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Invite Jesus to be Your Career Counselor

By: Whitney Hopler

Editor's Note: The following is a report on the practical applications of Laurie Beth Jones' book, Jesus: Career Counselor: How to Find (and Keep) Your Perfect Work, (Howard Books , 2010).

God intends for your work to be about much more than just doing a job well.  Work should be about a vocation - a whole lifestyle in which you honor God, contribute to the world in the ways you were uniquely designed to help others, and enjoy the process.

So don't settle for work that's anything less.  If you're bored, frustrated, or confused about your career, go to the ultimate Counselor - Jesus - to help you make the best career decisions.  Here's how:

Consider the guideposts Jesus has placed in your life.  Noticing markers that point the way toward God's plans for you will help you find your vocation.  Explore your mission by writing out your core values and creating a mission statement to express them.  Assess your personality type by taking personality profile tests and asking friends and family members to comment on how they see you.  Discover your four greatest talents by asking yourself what people tell you that you're good at doing, and what you love to do.  Write a vision statement for yourself by imagining that you no longer have to work for money, but are free to contribute to society through any type of work you'd like to choose.  Then write a description of what kind of work you'd decide to do, and what goals you'd like to accomplish through that work.

Develop strong leadership skills.  Get rid of your fears, insecurities, and excuses so you can rise to pursue God's dreams for your life and career.  Pray and think about where God may want you to move upward in your career, such as by seeking a promotion, gaining more education, viewing yourself in a more confident way, or applying yourself more to your current on-the-job tasks.  Be willing to take whatever career risks God calls you to take.  Keep in mind that when you do, God will change you for the better, from the inside out.  Pray for the discernment to know what risks God wants you take, and to understand what fears may be holding you back.  Break down the steps you need to take into small tasks on a to-do list so they don't seem overwhelming.  Pray for the courage you need to take action on them.  Don't hesitate to speak up whenever you need to bring attention to the value of your work or a situation that you think needs to be changed.  Go ahead and talk with your boss, coworkers, and customers about critical issues rather than avoiding them because you feel uncomfortable.  Get out of your comfort zone and make your voice heard.

Develop strong relationship skills.  Make time regularly to reflect on what is most important to you, and why.  Every day, consider who you are, and ask yourself: "Am I the person God wants me to become?".  Then make your career decisions accordingly.  Pray about your career often, listening carefully for God's wisdom.  Renew your career in whatever ways God leads you, such as developing a fresh attitude or a new set of skills.  Get enough sleep each night and observe a weekly Sabbath day of rest from work.  Thank Jesus for restoring you spiritually by using your work to help others who need restoration in some way - working to help meet their needs as God leads you.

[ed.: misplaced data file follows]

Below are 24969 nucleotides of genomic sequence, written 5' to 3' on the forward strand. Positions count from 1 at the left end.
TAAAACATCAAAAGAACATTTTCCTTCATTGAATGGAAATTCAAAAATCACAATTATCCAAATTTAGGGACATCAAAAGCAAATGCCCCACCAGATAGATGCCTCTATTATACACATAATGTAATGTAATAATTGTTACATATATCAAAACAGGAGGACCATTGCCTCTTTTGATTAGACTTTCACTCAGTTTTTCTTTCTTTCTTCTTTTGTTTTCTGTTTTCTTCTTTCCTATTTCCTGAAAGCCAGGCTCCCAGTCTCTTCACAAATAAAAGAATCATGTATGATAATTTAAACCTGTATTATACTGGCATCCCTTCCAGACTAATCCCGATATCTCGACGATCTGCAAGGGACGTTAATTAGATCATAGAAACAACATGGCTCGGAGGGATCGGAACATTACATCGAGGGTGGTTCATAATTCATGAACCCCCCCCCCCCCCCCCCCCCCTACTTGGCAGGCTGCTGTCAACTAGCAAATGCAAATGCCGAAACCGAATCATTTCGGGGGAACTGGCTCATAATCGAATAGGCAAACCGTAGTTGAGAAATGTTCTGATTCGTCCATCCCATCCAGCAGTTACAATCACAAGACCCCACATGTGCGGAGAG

Develop strong character traits and habits.  Be willing to remain in the same place in your career for as long as God wants you there, rather than trying to move along prematurely and miss the growth blessings God has for you.  If you've strayed from your career mission, ask God to help you return to it and fully use the gifts He has given you to fulfill that mission.  If you find that the work you're currently doing doesn't represent what you truly love to do, regenerate your career, in ways such as: taking on new projects, meeting with a mentor, offering to mentor someone else, and learning something new that will help you approach your job in fresh ways.  If a negative event has impacted your career, remember that: God is still on the job when you've been laid off; God is never idle when you're retired; God stands by when you've been fired; God remembers when you've been forgotten; and God sees when you've been passed up.  So open yourself up to the all the possibilities of a better career, and expect God to help you when you place your trust in Him. 

Develop strong creativity and innovation skills.  If you've lost your enthusiasm, drive, or energy to do your best in your work, ask God to revive you and breathe new life into your career.  Purposefully release all of your gifts into the world through your work rather than burying some of them out of fear.  Make whatever career changes you need to make to ensure that you're in a job that allows you to fully release your gifts.  Don't hold onto any job position you've grown comfortable in if it's keeping you from being optimally productive.  Release any bitterness that's interfering with your growth by forgiving the people who have hurt or offended you.  Rejoice by frequently celebrating the ways God is at work through the work you do for Him.  Instead of viewing your work as drudgery you have to do, ask God to help you see it as something valuable and fulfilling that you want to do.  Enjoy spontaneous moments of joy and humor with your coworkers.  Thank God often for giving you great work to do and empowering you to do it well.

Adapted from Jesus: Career Counselor: How to Find (and Keep) Your Perfect Work, copyright 2010 by Laurie Beth Jones. Published by Howard Books, a division of Simon & Schuster, Nashville, Tn., www.christian.simonandschuster.com.

This article was originally published on Crosswalk.com.

Posted in Career Tips

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